Conclusion: Most of the pregnant women (94%) would want disclosure of fetal gender at prenatal ultrasound scan. Only 5.5% of the women would not want fetal sex disclosure because they were satisfied with whichever that was there. It is advisable for the sonologist to be discrete on what to say during the procedure especially as it relates to fetal sex so as not to hurt those that do not want disclosure.
| Abstract in French|| |
Arrière-plan/objectifs: It est possible que les femmes ne sont pas tous les voudrait la divulgation du sexe du foetus par le sonologist au cours d'une analyse prénatale. Les objectifs de cette étude étaient déterminer la proportion de femmes qui ne veulent pas de divulgation du sexe du foetus à le temps d'échographie prénatale et documenter leurs raisons.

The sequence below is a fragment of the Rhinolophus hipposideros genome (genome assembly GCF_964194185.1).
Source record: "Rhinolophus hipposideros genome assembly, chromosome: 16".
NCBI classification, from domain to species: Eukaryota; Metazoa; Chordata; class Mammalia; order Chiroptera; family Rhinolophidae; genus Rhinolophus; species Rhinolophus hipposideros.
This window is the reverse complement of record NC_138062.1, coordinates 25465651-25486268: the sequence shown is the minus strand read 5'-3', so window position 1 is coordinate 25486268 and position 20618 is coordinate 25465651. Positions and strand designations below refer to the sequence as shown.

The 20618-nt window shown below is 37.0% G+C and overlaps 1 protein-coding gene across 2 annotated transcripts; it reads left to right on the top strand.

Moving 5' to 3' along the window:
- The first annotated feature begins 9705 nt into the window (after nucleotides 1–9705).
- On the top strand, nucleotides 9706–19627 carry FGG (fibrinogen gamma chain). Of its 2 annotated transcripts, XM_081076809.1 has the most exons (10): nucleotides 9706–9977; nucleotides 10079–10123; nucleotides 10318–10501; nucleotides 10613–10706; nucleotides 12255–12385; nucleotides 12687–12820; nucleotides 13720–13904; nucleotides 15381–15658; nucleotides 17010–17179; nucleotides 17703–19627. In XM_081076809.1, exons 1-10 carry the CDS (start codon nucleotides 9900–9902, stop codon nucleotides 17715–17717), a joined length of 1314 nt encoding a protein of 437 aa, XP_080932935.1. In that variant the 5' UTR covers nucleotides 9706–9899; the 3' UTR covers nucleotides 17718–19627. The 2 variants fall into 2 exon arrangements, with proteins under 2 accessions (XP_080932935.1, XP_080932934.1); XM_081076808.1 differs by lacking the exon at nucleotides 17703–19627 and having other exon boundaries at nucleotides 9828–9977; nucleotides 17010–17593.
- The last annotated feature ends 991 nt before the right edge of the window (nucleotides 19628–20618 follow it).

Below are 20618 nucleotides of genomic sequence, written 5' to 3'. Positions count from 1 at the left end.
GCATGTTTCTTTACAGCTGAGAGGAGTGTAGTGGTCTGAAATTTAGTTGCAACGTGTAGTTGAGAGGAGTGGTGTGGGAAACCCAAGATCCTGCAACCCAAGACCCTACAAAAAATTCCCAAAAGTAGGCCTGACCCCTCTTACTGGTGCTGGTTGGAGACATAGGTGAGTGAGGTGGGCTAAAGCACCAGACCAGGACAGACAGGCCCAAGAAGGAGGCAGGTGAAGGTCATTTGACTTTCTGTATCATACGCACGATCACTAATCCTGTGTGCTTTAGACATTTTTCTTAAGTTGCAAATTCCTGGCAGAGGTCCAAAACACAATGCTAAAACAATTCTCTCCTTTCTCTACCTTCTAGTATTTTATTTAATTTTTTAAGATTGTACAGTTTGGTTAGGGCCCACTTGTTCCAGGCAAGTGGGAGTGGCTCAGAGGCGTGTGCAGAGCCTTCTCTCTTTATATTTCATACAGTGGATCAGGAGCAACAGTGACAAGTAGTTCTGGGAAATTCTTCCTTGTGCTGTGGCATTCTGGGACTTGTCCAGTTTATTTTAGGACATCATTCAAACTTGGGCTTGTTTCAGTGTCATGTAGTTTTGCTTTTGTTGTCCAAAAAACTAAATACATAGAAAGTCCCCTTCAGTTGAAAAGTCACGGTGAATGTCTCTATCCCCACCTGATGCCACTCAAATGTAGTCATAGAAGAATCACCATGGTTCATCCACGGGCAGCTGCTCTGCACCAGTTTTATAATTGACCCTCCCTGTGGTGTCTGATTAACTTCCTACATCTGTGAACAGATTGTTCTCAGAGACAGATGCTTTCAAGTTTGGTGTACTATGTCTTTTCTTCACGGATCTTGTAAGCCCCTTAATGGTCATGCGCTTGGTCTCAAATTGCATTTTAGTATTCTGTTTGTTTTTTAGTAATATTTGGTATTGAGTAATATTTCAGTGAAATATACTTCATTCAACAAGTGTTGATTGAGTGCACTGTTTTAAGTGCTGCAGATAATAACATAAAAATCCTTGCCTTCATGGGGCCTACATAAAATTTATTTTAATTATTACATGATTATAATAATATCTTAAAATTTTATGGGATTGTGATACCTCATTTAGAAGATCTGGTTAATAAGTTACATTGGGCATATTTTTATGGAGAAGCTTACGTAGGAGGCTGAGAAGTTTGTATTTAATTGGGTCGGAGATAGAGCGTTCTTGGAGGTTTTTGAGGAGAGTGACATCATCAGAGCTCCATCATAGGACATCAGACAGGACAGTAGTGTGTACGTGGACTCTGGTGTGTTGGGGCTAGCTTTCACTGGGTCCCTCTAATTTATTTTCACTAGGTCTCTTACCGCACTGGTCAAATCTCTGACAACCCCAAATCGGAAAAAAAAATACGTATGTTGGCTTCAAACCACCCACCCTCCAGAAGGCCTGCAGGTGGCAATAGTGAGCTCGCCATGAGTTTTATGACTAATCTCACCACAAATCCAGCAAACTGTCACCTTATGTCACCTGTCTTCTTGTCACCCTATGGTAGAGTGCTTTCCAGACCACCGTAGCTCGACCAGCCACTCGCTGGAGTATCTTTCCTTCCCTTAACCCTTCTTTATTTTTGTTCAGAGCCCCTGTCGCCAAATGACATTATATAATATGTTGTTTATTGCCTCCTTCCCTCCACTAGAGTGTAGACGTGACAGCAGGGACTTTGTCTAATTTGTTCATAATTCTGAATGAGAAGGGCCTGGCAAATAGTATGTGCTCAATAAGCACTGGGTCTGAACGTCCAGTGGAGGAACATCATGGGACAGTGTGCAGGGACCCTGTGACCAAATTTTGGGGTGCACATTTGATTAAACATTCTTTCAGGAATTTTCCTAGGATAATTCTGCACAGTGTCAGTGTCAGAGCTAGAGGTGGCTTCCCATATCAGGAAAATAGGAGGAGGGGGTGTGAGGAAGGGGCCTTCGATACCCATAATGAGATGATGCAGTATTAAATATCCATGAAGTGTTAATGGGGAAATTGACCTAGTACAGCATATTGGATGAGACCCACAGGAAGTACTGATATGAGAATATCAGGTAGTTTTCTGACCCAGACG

Méthode: Une étude transversale des femmes qui étaient 20 semaines ou plus enceinte qui avait échographie prénatale à un établissement de santé privés en janvier 2006. Le sonologist demandé chacune des femmes au cours de la procédure s'ils voulaient connaître le sexe du ftus ou non. Ceux qui consenti eu divulgation du sexe du ftus tandis que ceux qui ont diminué ont donné leurs raisons, qui ont été documentées.
Résultats: Deux cents et un (201) femmes ont été étudiées au cours de la période d'étude. Plupart des les femmes (82%) étaient du Hausa groupe ethnique Peuls et étaient principalement de la foi islamique (90%). Femmes d'un cent quatre-vingt-dix (94.5%) avaient consenti à divulgation du sexe du foetus pendant onze (5.5%) a refusé. La principale raison de ne voulant pas connaître le sexe du ftus était: « satisfait avec un quelconque qui vient».